The UW Board of Regents voted Friday in favor of naming three UW-Madison buildings and the area they comprise after renowned biochemist Hector F. DeLuca.
The Hector F. DeLuca Biochemical Sciences Complex will consist of the Hector F. DeLuca Biochemistry Building (420 Henry Mall), the Hector F. DeLuca Biochemical Sciences Building (440 Henry Mall), and the Hector F. DeLuca Biochemistry Laboratories (433 Babcock Dr.). The buildings house the Department of Biochemistry in CALS and the Department of Biomolecular Chemistry in the School of Medicine and Public Health.
The decision represents an unprecedented move to name the buildings after a living individual within five years of UW System employment. DeLuca retired in June 2011.
The building complex will be just one legacy of an exceptionally productive career. During a research enterprise spanning more than six decades, DeLuca has published more than 1,100 research papers on the metabolism and activity of vitamins and hormones in the body, notably vitamins A and D. One of his early discoveries was how vitamin D is converted in the body to an active hormone, pioneering a new field within endocrinology and leading to new treatments for bone diseases such as osteoporosis and rickets that have affected millions of patients (Read: Vitamin D: The Hype and the Hope).
“Hector DeLuca is the embodiment of the Wisconsin Idea,” says CALS Dean Kate VandenBosch. “He is an amazing researcher who has trained generations of scientists and has successfully translated his discoveries to the marketplace, where they help patients around the world. Hector is without peers in his contributions to research, teaching and outreach. It is fitting that his contributions be recognized in this way.”
DeLuca is also a successful entrepreneur with an eye toward extending the impact of his discoveries on and beyond campus. He founded two companies, Bone Care International and Deltanoid, and has been involved in the development of eight drugs now sold worldwide. With nearly 2,000 U.S. and foreign issued and filed patents to his name, DeLuca’s inventions have generated more than $500 million in royalties to the Wisconsin Alumni Research Foundation (WARF).
“This is a very well-deserved honor for Hector. His contributions to science, human health, UW-Madison’s Biochemistry Department and WARF’s success are unequaled. The earnings from his innovative vitamin D technologies have allowed WARF to return tens of millions of dollars to the university through our annual grants,” says Carl Gulbrandsen, WARF managing director. “For more than 50 years, he has remained incredibly loyal to the university and WARF’s mission to encourage, aid and support university research. He stands as a model for other UW-Madison scientists to learn from and emulate.”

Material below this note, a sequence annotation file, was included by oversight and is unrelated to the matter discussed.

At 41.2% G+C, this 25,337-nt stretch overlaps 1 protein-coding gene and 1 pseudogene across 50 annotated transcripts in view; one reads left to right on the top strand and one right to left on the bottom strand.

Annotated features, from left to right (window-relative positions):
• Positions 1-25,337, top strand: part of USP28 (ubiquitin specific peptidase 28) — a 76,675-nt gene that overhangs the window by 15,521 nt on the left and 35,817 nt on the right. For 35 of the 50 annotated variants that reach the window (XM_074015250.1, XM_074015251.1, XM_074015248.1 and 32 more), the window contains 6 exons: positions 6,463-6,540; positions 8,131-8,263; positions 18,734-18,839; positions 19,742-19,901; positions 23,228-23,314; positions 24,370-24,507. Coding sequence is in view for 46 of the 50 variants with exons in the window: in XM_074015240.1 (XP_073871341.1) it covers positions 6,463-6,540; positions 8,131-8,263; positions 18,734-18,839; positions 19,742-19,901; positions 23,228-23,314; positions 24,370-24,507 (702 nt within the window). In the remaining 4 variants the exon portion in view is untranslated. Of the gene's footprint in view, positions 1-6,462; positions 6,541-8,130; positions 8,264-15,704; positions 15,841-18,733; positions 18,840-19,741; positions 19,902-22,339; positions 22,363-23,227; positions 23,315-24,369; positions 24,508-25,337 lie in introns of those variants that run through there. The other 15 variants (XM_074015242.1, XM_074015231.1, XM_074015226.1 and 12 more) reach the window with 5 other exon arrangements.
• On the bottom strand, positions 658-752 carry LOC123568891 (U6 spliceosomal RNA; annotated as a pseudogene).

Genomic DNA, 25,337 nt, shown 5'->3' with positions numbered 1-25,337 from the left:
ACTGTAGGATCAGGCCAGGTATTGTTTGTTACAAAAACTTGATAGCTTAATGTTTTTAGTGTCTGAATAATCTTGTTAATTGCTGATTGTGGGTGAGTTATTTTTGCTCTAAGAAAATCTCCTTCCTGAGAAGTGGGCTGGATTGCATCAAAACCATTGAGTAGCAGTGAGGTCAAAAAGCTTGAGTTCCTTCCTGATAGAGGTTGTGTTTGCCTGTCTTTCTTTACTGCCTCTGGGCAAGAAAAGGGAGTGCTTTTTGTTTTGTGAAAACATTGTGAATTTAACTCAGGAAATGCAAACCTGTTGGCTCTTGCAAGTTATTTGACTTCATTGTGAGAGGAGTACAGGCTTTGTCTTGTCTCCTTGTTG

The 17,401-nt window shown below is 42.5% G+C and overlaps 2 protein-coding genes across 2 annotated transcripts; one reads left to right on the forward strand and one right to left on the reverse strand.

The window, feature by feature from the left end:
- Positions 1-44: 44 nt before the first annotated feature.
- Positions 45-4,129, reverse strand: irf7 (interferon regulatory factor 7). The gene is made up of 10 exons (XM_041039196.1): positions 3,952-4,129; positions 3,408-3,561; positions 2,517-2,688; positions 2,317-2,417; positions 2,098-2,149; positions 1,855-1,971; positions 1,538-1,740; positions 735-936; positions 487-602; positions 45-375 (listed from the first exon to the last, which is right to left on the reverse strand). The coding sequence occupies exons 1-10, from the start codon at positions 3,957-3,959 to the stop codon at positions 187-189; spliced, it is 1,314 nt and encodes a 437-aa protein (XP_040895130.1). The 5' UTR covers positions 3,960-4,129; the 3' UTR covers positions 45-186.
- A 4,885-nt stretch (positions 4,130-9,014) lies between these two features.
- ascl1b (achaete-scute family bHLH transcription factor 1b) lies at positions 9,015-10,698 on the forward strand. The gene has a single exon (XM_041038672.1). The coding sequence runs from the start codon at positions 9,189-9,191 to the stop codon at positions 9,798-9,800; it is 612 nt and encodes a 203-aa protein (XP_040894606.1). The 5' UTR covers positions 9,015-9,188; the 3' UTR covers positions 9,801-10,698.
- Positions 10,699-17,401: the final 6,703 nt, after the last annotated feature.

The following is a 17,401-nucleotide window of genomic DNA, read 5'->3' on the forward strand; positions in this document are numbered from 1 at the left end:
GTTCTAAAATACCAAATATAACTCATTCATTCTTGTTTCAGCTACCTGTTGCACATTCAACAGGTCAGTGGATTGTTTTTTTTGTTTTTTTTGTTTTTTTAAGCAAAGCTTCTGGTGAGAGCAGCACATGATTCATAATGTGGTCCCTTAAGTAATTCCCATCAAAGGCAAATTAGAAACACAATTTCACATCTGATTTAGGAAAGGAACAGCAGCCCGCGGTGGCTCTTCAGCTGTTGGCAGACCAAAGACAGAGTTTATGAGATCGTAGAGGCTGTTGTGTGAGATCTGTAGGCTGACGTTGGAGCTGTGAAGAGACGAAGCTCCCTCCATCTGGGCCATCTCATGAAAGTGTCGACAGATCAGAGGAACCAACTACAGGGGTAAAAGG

DeLuca started at UW-Madison in 1951 as a graduate student with the famed Harry Steenbock, who was known for his discovery of a way to increase the vitamin D content of food. DeLuca extended his advisor’s research program as an assistant professor in 1959 and in 1965 was named the Harry Steenbock Research Professor of Biochemistry.
He has ably carried on his mentor’s tradition of scholarship and teaching in the decades since. He chaired the Department of Biochemistry for 30 years and mentored more than 100 graduate students and 100 postdoctoral fellows, seeding multiple generations of skilled researchers. His scientific accomplishments have been recognized with numerous honors and awards, including three honorary doctorates and election to the National Academy of Sciences and the American Academy of Arts and Sciences.
In retirement, DeLuca still maintains an active research lab in one of the three buildings that will soon bear his name. He and his colleagues continue to synthesize new vitamin D analogs in search of unique and useful properties for additional pharmaceutical applications.
“Naming this complex after Hector is a highly-deserved honor that speaks to his lasting impact on campus and in the larger scientific community,” says biochemistry chair Elizabeth Craig. “Hector has had a tremendous and long-lasting influence on both basic and translational science, all the while guiding the Department of Biochemistry and the biochemical sciences as a whole with strong leadership over many decades.”